Face milling

Blank definition and face milling exercise with step


In today’s lesson, we made the first Siemens program, with the first machining operation that is usually performed on a workpiece: the face mill. This seemingly simple operation, however, requires some minor tricks. All aspects were covered in the video, and the only real way to learn is to practice. For this reason along the lines of the exercise we did together, in the files attached to the lesson you will find a very similar exercise with also the program already made, to understand and correct what you have done.

You will have to perform the same machining operations as seen in the exercise in the Siemens video lesson: face milling and step milling, using the same tools. It should be mentioned that there are always different ways to machine a workpiece, perhaps similar to each other, but never identical. You may have made passes in different directions, or perhaps attached in different positions, so use the program files you have already run as further confirmation, but as a first check rely on the graphical simulation.

The exercise to be carried out is drawing SIE02_LEZ11_EXERCISE2.

As you saw in the lesson, the first thing to do in our Siemens program after the first comments is to define the blank.


The definition of the blank is done through the Blank function, which technically has the format of a fixed cycle despite the fact that it does not perform any operations. In fact, the Blank function is used to define the dimensions of the blank for graphics. The blank shapes can be various (Cylinder, Pipe, Block, Centered Block and Polygon). In this in-depth study, we will focus on the Block shape, which is the shape that presents some more difficulties. The Block workpiece is defined by two vertices that are opposite to each other.

Below are some examples and for each example I give you the version with the second point defined in absolute and in incremental mode. In fact, the first point that corresponds to the parameters X0 Y0 and ZA is always defined in an absolute way, thus referring to the workpiece offset. While the coordinates of the opposite point X1 Y1 and ZI can be defined either absolutely or incrementally. Absolute means that the points opposite the first must be defined relative to the workpiece offset, while incremental is defined as the path to move from the first point X0 Y0 ZA to the second point.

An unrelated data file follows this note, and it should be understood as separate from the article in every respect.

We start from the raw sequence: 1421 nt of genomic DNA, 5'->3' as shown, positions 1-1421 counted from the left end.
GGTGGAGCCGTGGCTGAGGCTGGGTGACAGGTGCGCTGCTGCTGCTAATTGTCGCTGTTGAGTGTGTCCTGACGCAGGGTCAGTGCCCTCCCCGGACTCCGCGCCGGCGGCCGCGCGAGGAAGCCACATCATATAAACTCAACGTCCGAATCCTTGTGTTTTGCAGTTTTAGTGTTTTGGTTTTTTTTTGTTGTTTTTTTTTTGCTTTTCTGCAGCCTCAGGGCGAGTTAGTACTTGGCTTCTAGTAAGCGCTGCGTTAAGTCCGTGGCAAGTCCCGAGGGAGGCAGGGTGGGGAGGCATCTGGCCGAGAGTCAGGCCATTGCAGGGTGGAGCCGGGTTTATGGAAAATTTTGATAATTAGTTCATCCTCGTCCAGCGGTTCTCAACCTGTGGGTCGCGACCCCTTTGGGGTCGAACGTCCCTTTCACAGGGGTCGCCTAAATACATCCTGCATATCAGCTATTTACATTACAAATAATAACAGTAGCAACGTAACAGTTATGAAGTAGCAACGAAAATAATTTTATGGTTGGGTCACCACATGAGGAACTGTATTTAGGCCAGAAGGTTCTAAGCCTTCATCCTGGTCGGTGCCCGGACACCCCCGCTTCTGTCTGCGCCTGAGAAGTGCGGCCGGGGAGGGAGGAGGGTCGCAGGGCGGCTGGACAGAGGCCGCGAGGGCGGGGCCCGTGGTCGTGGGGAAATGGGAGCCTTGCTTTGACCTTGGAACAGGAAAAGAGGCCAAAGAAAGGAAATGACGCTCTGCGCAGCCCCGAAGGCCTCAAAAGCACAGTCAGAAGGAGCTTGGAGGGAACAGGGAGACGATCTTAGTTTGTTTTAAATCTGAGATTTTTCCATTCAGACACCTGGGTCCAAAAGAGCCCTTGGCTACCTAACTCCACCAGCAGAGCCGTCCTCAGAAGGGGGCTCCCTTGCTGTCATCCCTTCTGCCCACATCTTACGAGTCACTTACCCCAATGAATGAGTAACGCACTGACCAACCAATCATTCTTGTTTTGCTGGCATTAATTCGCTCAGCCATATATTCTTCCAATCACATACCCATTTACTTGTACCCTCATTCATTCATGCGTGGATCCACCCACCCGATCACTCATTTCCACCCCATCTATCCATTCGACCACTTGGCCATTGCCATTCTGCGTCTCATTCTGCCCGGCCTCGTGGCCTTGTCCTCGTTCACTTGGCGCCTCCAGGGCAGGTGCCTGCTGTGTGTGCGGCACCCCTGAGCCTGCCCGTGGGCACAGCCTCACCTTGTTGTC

As also mentioned in the lesson, it is not important which of the four edges you choose as the first point of the four vertices, but the important thing is that the second point is exactly at the opposite vertex. In the examples below, the first point is always the bottom left point.


Plate of 220×150 thickness 30 mm, including 5mm allowance in Z.

Face milling Siemens - Table n.1

Incremental version:

Face milling Siemens - Incremental version

Absolute version:

Face milling Siemens - Absolute version


Plate 160×250 thickness 30 mm, with thickness already finished.

Face milling Siemens - Table n.2

Incremental version:

Face milling Siemens - Incremental version n2

Absolute version:

Face milling Siemens - Absolute version n2


Technological functions

D cutting edge definition, tool selection, and technology parameters.


Tool radius compensation

Tool radius compensation functions and RND and RNDM round function

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